Beforeyougo-200x300 I’ve known Wade Hodges for several years now and admire him greatly as a preacher. However, I admire equally his ability to see what’s really going on in church situations—and have the guts to say it. Wade has experienced a lot during his years of ministry. His years have been ministerial "dog years"–years that are not typical and thus provide the opportunity for increased insight than "ordinary" years in ministry (if there is such a thing). So, I was thrilled to read his thoughts as he begins processing it all in print for the benefit of the Church.

His first published e-book is Before You Go: A Few-Sneaky Good Questions Every Minister Must Answer Before Moving to a New Church. While he talks about other matters, the emphasis of the book is spent on the subject of the interview process and the importance of honesty with oneself and others throughout. In the interview process, a Minister feels obligated to inflate his or her achievements and the church feels they must exaggerate the true condition of the church. This sets the table for crucial mistakes throughout the selection process. These mistakes will inevitably lead to heartbreak and disillusionment later. Hodges writes:

  • “Most churches deceive themselves about how healthy they are. Most ministers deceive themselves about how capable they are. Too many interviews boil down to two self-deceived parties trying to convince each other of how much they can accomplish if they work together.” (88)
  • “This decision will impact your finances, your family, and your faith. Avoid cynicism. Use suspicion sparingly. But for the sake of everyone involved, square up with reality and ask the tough questions about the church and yourself.” (93) 

Before You Go is a book that lists, asks, and offers some answers to those questions.

Wade is a fan of Edwin Friedman and a systems-based approach to ministry. This comes through clearly in the book and undergirds it’s primary strength: an emphasis on honesty with oneself about oneself and others…but oneself first. This emphasis can be seen in statements like: “I've worked with three very different churches: a small church in the Pacific Northwest, a medium sized church in Oklahoma, and a church plant in Texas. No matter the setting or the size of the church, there were three constants: my strengths, my weaknesses, and my “issues” (139).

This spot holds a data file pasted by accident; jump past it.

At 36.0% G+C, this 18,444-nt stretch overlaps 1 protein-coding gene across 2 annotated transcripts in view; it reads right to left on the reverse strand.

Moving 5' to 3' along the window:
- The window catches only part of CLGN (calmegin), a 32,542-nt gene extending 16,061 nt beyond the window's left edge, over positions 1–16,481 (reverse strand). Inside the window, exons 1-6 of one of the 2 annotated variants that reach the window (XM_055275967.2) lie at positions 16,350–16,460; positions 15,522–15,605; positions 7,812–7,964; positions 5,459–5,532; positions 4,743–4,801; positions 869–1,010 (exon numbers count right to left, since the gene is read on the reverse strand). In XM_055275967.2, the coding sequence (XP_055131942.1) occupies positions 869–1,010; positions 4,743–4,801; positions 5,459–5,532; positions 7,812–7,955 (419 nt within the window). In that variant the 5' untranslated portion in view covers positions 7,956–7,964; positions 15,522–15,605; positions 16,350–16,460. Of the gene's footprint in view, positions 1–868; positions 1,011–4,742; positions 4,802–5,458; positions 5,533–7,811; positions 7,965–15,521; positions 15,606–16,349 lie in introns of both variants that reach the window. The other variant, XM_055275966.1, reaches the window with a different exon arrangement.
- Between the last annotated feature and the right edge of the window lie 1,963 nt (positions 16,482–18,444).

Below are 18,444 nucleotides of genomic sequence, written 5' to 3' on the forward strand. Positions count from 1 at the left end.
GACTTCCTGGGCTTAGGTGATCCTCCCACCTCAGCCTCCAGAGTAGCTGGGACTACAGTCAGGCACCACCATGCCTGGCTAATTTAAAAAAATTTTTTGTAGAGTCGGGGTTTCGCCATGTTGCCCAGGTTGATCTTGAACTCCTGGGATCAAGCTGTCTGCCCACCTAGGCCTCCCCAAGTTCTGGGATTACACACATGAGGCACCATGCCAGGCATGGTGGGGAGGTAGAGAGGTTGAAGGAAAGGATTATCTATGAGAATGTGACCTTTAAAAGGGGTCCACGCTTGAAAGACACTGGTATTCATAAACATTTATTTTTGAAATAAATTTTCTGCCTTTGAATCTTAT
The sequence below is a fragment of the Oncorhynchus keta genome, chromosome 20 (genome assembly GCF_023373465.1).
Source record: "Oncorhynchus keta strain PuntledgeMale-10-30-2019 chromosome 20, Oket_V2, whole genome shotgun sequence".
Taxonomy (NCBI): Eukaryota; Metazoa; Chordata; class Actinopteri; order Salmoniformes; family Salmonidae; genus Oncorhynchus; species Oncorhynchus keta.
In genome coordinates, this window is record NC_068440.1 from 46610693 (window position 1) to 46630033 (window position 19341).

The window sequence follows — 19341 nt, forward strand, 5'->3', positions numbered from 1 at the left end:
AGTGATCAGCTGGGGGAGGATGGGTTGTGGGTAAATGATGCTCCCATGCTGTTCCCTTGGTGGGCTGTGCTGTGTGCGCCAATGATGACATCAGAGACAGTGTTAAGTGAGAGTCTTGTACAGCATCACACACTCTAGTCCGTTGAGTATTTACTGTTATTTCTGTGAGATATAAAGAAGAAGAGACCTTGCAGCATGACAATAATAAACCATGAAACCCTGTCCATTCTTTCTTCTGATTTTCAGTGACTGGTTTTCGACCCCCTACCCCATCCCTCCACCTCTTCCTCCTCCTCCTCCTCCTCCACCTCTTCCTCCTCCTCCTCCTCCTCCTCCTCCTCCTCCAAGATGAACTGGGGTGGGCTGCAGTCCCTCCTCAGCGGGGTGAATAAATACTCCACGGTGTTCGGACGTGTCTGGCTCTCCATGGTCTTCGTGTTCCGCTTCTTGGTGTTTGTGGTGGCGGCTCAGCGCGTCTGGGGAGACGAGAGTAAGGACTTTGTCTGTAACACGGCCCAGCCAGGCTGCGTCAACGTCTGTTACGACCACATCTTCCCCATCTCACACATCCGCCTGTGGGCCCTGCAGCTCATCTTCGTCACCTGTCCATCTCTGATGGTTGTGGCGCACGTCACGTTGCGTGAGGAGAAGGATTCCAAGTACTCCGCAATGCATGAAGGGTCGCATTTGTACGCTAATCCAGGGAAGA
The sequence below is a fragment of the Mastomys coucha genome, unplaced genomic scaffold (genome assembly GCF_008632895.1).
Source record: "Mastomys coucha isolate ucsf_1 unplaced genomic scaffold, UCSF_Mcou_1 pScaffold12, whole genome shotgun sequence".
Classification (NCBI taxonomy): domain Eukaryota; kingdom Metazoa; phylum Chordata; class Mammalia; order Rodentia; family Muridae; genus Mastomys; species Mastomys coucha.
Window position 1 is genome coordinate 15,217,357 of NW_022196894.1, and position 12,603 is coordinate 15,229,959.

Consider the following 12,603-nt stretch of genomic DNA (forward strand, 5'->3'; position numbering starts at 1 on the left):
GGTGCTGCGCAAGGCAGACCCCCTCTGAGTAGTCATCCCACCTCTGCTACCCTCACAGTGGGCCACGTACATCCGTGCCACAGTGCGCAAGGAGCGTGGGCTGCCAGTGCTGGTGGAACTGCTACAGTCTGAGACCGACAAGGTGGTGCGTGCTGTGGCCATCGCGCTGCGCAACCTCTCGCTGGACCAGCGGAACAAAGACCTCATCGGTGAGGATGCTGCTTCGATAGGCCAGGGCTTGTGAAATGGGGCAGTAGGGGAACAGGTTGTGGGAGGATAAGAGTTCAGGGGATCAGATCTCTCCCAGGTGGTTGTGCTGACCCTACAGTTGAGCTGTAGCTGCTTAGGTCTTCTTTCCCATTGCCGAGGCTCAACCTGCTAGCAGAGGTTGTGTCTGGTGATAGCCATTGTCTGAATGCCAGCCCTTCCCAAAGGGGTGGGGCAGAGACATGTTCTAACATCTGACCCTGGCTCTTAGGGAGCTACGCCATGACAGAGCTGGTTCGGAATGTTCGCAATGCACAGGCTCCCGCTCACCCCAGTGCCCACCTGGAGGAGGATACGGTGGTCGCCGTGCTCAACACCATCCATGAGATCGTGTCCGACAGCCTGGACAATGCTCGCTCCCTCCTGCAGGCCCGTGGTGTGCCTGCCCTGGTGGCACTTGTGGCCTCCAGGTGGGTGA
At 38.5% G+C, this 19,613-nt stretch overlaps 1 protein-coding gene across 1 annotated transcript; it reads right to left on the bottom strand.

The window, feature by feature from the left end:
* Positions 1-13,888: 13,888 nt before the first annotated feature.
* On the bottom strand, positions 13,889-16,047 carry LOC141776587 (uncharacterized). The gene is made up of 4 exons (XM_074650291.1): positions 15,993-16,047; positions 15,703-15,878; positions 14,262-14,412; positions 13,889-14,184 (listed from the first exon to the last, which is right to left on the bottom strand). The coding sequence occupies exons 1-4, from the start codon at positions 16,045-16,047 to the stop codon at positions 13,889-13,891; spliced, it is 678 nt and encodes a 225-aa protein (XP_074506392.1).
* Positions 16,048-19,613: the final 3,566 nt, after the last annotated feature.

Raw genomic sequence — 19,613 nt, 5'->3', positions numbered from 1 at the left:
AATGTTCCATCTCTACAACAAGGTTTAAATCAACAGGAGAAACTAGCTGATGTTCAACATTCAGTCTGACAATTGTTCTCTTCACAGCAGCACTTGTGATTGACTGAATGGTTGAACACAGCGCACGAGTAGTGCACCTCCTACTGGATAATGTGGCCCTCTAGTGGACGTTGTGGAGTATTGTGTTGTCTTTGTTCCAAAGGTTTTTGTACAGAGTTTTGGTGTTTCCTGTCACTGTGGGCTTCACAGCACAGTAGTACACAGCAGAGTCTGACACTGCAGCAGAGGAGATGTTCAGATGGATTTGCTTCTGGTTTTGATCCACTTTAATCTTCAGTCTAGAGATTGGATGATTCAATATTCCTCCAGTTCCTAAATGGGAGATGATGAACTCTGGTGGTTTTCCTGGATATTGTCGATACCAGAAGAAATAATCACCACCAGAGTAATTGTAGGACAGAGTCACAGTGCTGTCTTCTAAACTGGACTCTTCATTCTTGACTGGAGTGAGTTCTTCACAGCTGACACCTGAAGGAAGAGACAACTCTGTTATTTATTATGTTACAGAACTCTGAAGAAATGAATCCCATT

Dealing with one's own stuff is an important beginning place when examining potential ministry opportunities. He continues, “I realize now that the biggest mistake I made in the transition is that I didn't do the necessary inner work to have a shot at being a new and improved version of myself when I started my new ministry.”

Before You Go is full of wisdom bits of that only someone who has done their share of interviewing for ministry positions would know. Among my favorite is what Wade calls, "the airport rule" — paying attention to who picks you up from the airport and their possible motives. This piece of advice is humorous on the surface but serious in it's substance–typical of the advice given throughout the book. This way of instructing makes the book an enjoyable read.

The one issue I wish Wade had picked up that he didn’t was when you know for sure it’s time to move on. I get asked that by preachers all the time, and I’m sure Wade has some great thoughts to offer on that subject as well.

Everyone should buy Before You Go. For the price of a cup of coffee ($2.99), you get a long conversation with Wade Hodges on a subject of great importance. Even if you aren’t exploring making a transition in your ministry, you may know someone who is. Throughout that journey, they will be in good hands with the advice of Wade Hodges.